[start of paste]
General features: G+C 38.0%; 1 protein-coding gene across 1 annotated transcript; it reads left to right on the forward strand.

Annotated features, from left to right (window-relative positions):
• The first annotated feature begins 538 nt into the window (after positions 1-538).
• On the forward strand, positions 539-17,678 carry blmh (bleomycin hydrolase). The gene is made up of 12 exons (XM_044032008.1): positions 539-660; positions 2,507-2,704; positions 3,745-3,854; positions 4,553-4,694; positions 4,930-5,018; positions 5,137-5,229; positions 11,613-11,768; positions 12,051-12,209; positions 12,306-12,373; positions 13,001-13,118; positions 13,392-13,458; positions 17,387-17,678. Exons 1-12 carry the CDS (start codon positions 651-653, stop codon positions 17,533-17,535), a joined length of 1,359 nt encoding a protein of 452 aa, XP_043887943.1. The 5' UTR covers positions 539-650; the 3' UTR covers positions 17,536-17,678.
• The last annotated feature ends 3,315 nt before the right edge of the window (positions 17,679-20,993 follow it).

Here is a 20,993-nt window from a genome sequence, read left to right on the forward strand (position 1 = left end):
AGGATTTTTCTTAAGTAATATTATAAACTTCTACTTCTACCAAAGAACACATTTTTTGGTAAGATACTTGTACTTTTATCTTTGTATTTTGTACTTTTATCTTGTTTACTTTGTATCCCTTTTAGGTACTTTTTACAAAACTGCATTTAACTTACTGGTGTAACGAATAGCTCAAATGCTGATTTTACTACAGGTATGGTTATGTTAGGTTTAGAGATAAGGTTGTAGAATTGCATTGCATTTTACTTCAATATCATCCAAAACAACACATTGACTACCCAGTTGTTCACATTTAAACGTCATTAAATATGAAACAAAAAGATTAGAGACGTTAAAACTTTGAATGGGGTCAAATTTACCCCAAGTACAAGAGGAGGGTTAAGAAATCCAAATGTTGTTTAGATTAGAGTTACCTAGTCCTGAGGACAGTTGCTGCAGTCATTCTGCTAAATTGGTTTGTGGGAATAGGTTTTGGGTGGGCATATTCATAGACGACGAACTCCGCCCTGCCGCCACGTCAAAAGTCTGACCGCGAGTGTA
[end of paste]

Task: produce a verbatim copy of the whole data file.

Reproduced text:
General features: G+C 38.0%; 1 protein-coding gene across 1 annotated transcript; it reads left to right on the forward strand.

Annotated features, from left to right (window-relative positions):
• The first annotated feature begins 538 nt into the window (after positions 1-538).
• On the forward strand, positions 539-17,678 carry blmh (bleomycin hydrolase). The gene is made up of 12 exons (XM_044032008.1): positions 539-660; positions 2,507-2,704; positions 3,745-3,854; positions 4,553-4,694; positions 4,930-5,018; positions 5,137-5,229; positions 11,613-11,768; positions 12,051-12,209; positions 12,306-12,373; positions 13,001-13,118; positions 13,392-13,458; positions 17,387-17,678. Exons 1-12 carry the CDS (start codon positions 651-653, stop codon positions 17,533-17,535), a joined length of 1,359 nt encoding a protein of 452 aa, XP_043887943.1. The 5' UTR covers positions 539-650; the 3' UTR covers positions 17,536-17,678.
• The last annotated feature ends 3,315 nt before the right edge of the window (positions 17,679-20,993 follow it).

Here is a 20,993-nt window from a genome sequence, read left to right on the forward strand (position 1 = left end):
AGGATTTTTCTTAAGTAATATTATAAACTTCTACTTCTACCAAAGAACACATTTTTTGGTAAGATACTTGTACTTTTATCTTTGTATTTTGTACTTTTATCTTGTTTACTTTGTATCCCTTTTAGGTACTTTTTACAAAACTGCATTTAACTTACTGGTGTAACGAATAGCTCAAATGCTGATTTTACTACAGGTATGGTTATGTTAGGTTTAGAGATAAGGTTGTAGAATTGCATTGCATTTTACTTCAATATCATCCAAAACAACACATTGACTACCCAGTTGTTCACATTTAAACGTCATTAAATATGAAACAAAAAGATTAGAGACGTTAAAACTTTGAATGGGGTCAAATTTACCCCAAGTACAAGAGGAGGGTTAAGAAATCCAAATGTTGTTTAGATTAGAGTTACCTAGTCCTGAGGACAGTTGCTGCAGTCATTCTGCTAAATTGGTTTGTGGGAATAGGTTTTGGGTGGGCATATTCATAGACGACGAACTCCGCCCTGCCGCCACGTCAAAAGTCTGACCGCGAGTGTA